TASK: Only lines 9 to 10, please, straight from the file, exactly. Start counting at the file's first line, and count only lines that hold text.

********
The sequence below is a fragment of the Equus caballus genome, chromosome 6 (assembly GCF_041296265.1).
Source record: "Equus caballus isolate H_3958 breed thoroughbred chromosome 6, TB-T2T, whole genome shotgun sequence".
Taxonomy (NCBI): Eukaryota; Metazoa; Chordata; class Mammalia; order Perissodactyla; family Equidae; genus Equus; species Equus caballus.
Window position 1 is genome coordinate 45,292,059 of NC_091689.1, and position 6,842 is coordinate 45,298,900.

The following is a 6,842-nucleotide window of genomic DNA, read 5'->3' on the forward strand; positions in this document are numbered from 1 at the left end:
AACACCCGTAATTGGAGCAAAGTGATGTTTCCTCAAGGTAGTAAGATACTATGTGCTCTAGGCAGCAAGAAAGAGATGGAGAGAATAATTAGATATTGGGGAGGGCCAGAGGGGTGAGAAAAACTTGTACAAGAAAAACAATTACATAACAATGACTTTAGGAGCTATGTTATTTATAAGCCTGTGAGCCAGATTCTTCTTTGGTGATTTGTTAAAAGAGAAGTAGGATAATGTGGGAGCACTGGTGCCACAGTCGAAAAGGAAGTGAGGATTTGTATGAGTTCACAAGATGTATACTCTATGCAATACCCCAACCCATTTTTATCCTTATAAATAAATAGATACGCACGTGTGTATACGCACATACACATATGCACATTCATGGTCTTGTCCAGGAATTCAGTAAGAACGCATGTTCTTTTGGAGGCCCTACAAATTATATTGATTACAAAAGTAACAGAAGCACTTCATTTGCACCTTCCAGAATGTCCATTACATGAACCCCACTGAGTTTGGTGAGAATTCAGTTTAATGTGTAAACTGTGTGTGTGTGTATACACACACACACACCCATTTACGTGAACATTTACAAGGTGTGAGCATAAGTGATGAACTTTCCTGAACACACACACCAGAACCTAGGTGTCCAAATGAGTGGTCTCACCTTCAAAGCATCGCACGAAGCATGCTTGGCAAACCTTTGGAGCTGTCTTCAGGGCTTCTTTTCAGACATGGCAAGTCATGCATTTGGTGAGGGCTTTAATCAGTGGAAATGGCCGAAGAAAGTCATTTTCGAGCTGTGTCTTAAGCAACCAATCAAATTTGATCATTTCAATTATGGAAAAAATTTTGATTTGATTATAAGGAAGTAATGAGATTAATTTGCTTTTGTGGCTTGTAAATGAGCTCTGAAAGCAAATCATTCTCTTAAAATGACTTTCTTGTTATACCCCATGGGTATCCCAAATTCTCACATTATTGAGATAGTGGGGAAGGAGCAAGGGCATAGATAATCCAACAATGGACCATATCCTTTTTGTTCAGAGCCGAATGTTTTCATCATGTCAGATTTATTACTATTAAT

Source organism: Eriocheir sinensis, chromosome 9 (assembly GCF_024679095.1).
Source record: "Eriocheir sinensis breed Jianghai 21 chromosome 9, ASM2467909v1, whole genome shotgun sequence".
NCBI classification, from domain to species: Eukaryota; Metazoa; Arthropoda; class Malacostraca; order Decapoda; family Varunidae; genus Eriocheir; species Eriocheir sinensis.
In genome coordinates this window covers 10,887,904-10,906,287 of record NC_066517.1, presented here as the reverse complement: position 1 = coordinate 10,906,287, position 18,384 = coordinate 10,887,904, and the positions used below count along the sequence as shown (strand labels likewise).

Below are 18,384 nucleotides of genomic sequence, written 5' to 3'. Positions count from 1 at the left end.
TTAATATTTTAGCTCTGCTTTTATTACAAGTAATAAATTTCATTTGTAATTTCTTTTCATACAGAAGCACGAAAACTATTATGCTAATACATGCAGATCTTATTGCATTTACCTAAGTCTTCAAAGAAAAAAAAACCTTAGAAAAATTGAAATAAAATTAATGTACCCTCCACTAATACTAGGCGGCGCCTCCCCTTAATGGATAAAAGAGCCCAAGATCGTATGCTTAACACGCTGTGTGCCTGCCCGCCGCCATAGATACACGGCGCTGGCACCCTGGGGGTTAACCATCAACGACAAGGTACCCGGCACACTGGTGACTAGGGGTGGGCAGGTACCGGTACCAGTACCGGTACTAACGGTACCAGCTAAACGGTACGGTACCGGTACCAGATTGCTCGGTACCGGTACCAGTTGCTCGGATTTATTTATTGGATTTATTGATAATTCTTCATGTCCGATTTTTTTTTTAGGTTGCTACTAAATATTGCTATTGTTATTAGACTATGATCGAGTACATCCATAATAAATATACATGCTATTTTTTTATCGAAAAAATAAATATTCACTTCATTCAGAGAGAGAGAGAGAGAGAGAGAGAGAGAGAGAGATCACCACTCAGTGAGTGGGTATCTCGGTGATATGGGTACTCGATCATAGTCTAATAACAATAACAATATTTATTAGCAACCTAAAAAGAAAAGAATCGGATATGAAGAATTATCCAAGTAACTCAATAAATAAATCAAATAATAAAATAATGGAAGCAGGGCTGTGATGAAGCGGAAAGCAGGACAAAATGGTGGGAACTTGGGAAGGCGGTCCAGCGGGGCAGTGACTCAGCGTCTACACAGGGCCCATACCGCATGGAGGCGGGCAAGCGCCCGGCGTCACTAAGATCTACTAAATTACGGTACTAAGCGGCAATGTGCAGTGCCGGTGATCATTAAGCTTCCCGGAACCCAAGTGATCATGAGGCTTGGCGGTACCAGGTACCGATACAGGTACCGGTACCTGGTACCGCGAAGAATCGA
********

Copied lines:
NCBI classification, from domain to species: Eukaryota; Metazoa; Arthropoda; class Malacostraca; order Decapoda; family Varunidae; genus Eriocheir; species Eriocheir sinensis.
In genome coordinates this window covers 10,887,904-10,906,287 of record NC_066517.1, presented here as the reverse complement: position 1 = coordinate 10,906,287, position 18,384 = coordinate 10,887,904, and the positions used below count along the sequence as shown (strand labels likewise).